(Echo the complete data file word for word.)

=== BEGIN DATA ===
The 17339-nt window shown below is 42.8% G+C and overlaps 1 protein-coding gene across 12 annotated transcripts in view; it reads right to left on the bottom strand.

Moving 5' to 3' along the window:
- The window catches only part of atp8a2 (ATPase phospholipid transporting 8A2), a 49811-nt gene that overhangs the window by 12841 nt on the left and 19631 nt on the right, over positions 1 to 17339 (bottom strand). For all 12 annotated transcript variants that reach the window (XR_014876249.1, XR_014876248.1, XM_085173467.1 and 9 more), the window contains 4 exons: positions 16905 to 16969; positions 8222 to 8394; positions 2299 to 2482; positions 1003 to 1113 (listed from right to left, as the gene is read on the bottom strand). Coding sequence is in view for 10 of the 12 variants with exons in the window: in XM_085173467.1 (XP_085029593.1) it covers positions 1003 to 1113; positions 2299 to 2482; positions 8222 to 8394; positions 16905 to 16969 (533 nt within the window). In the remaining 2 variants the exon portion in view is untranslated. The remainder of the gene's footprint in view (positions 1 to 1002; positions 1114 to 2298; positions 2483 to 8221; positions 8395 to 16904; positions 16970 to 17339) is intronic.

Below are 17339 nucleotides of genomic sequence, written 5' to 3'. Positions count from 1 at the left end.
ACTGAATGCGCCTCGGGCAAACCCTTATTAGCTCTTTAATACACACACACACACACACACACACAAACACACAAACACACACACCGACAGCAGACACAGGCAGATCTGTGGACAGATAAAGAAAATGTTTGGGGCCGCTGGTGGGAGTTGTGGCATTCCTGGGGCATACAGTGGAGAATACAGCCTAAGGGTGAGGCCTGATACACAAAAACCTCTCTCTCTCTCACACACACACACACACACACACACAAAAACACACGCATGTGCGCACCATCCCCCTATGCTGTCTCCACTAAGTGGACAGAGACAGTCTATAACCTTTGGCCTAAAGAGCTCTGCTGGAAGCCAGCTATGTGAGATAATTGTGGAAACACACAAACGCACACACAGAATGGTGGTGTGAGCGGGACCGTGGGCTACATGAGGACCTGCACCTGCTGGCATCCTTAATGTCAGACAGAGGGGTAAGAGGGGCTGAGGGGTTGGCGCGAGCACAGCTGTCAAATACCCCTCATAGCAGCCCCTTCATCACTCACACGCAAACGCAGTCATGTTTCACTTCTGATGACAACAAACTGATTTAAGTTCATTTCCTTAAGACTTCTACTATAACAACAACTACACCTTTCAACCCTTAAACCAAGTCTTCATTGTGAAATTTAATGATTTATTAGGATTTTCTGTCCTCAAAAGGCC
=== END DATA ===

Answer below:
The 17339-nt window shown below is 42.8% G+C and overlaps 1 protein-coding gene across 12 annotated transcripts in view; it reads right to left on the bottom strand.

Moving 5' to 3' along the window:
- The window catches only part of atp8a2 (ATPase phospholipid transporting 8A2), a 49811-nt gene that overhangs the window by 12841 nt on the left and 19631 nt on the right, over positions 1 to 17339 (bottom strand). For all 12 annotated transcript variants that reach the window (XR_014876249.1, XR_014876248.1, XM_085173467.1 and 9 more), the window contains 4 exons: positions 16905 to 16969; positions 8222 to 8394; positions 2299 to 2482; positions 1003 to 1113 (listed from right to left, as the gene is read on the bottom strand). Coding sequence is in view for 10 of the 12 variants with exons in the window: in XM_085173467.1 (XP_085029593.1) it covers positions 1003 to 1113; positions 2299 to 2482; positions 8222 to 8394; positions 16905 to 16969 (533 nt within the window). In the remaining 2 variants the exon portion in view is untranslated. The remainder of the gene's footprint in view (positions 1 to 1002; positions 1114 to 2298; positions 2483 to 8221; positions 8395 to 16904; positions 16970 to 17339) is intronic.

Below are 17339 nucleotides of genomic sequence, written 5' to 3'. Positions count from 1 at the left end.
ACTGAATGCGCCTCGGGCAAACCCTTATTAGCTCTTTAATACACACACACACACACACACACACAAACACACAAACACACACACCGACAGCAGACACAGGCAGATCTGTGGACAGATAAAGAAAATGTTTGGGGCCGCTGGTGGGAGTTGTGGCATTCCTGGGGCATACAGTGGAGAATACAGCCTAAGGGTGAGGCCTGATACACAAAAACCTCTCTCTCTCTCACACACACACACACACACACACACAAAAACACACGCATGTGCGCACCATCCCCCTATGCTGTCTCCACTAAGTGGACAGAGACAGTCTATAACCTTTGGCCTAAAGAGCTCTGCTGGAAGCCAGCTATGTGAGATAATTGTGGAAACACACAAACGCACACACAGAATGGTGGTGTGAGCGGGACCGTGGGCTACATGAGGACCTGCACCTGCTGGCATCCTTAATGTCAGACAGAGGGGTAAGAGGGGCTGAGGGGTTGGCGCGAGCACAGCTGTCAAATACCCCTCATAGCAGCCCCTTCATCACTCACACGCAAACGCAGTCATGTTTCACTTCTGATGACAACAAACTGATTTAAGTTCATTTCCTTAAGACTTCTACTATAACAACAACTACACCTTTCAACCCTTAAACCAAGTCTTCATTGTGAAATTTAATGATTTATTAGGATTTTCTGTCCTCAAAAGGCC